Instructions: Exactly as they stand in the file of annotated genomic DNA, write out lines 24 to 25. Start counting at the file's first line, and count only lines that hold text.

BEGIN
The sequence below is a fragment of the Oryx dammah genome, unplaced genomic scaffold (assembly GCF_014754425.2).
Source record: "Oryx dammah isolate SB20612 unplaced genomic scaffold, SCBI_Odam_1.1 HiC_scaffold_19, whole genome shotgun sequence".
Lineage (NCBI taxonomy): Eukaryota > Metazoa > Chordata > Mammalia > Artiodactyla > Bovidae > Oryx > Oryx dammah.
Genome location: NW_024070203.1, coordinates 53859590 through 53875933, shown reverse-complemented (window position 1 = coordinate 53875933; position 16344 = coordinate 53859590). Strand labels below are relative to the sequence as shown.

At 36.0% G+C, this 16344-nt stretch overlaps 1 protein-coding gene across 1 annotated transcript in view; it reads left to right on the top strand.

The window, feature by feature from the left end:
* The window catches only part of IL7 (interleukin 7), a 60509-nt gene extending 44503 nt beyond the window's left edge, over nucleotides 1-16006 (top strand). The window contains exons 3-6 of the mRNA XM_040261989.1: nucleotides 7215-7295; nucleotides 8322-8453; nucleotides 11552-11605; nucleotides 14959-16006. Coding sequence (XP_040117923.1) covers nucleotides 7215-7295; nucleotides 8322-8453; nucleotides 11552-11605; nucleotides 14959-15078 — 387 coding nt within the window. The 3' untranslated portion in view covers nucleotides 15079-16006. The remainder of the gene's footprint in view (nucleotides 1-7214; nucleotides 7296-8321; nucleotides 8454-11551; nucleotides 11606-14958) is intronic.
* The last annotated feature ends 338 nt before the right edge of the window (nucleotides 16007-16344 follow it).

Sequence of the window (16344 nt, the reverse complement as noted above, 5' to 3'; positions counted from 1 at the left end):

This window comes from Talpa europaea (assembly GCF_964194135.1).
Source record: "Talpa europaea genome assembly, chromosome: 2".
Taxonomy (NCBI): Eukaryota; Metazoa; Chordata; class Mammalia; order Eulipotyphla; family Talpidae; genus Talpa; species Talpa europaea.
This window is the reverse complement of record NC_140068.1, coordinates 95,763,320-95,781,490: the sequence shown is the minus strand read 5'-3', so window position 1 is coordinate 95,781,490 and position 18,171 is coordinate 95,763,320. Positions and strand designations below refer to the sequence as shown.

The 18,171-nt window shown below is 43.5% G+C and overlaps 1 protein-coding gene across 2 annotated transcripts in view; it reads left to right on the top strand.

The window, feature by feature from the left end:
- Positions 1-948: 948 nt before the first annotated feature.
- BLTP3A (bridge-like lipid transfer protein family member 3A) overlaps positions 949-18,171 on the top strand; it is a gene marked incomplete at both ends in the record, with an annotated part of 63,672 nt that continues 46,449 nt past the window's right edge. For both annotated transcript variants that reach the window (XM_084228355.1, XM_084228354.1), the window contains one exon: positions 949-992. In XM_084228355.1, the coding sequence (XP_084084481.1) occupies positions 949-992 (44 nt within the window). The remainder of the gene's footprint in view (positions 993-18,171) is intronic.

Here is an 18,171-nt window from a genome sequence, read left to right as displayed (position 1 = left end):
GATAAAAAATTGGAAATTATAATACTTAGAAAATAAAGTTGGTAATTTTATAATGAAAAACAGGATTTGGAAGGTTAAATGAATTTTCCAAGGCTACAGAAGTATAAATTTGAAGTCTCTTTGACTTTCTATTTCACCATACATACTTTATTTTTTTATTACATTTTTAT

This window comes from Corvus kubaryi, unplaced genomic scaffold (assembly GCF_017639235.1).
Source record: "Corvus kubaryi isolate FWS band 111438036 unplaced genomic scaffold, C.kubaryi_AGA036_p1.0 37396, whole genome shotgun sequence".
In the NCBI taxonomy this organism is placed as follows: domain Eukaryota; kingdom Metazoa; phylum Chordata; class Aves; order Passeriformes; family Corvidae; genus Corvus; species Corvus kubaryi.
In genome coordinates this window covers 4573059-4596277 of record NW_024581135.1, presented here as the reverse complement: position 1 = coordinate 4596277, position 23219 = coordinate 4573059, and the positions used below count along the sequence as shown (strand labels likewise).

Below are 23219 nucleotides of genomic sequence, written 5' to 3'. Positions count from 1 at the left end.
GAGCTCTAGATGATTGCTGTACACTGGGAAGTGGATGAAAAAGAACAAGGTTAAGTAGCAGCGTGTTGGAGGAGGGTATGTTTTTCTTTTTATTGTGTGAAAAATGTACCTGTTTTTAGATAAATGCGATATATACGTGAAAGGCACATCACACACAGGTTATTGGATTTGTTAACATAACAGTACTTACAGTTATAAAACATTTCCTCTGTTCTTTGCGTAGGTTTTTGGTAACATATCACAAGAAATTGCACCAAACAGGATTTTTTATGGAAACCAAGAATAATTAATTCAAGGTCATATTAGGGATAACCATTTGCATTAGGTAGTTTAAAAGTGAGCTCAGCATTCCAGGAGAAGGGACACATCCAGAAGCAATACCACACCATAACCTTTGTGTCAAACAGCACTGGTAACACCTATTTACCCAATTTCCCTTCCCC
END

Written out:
Below are 23219 nucleotides of genomic sequence, written 5' to 3'. Positions count from 1 at the left end.
GAGCTCTAGATGATTGCTGTACACTGGGAAGTGGATGAAAAAGAACAAGGTTAAGTAGCAGCGTGTTGGAGGAGGGTATGTTTTTCTTTTTATTGTGTGAAAAATGTACCTGTTTTTAGATAAATGCGATATATACGTGAAAGGCACATCACACACAGGTTATTGGATTTGTTAACATAACAGTACTTACAGTTATAAAACATTTCCTCTGTTCTTTGCGTAGGTTTTTGGTAACATATCACAAGAAATTGCACCAAACAGGATTTTTTATGGAAACCAAGAATAATTAATTCAAGGTCATATTAGGGATAACCATTTGCATTAGGTAGTTTAAAAGTGAGCTCAGCATTCCAGGAGAAGGGACACATCCAGAAGCAATACCACACCATAACCTTTGTGTCAAACAGCACTGGTAACACCTATTTACCCAATTTCCCTTCCCC